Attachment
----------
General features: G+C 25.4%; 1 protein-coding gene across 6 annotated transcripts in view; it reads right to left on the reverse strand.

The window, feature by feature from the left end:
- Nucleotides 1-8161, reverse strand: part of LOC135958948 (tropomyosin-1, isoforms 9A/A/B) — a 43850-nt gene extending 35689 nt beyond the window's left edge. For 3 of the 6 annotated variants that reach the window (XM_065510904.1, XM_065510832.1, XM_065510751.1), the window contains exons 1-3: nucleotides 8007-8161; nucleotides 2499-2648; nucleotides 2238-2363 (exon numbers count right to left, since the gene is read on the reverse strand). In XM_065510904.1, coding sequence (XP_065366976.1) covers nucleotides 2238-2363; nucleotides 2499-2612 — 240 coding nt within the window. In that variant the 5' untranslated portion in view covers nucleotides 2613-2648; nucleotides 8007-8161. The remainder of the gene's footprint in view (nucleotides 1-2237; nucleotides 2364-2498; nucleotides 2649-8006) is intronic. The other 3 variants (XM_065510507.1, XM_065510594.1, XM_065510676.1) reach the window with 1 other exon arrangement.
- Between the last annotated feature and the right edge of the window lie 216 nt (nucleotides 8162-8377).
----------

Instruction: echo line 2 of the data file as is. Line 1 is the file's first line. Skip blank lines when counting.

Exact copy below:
The window, feature by feature from the left end: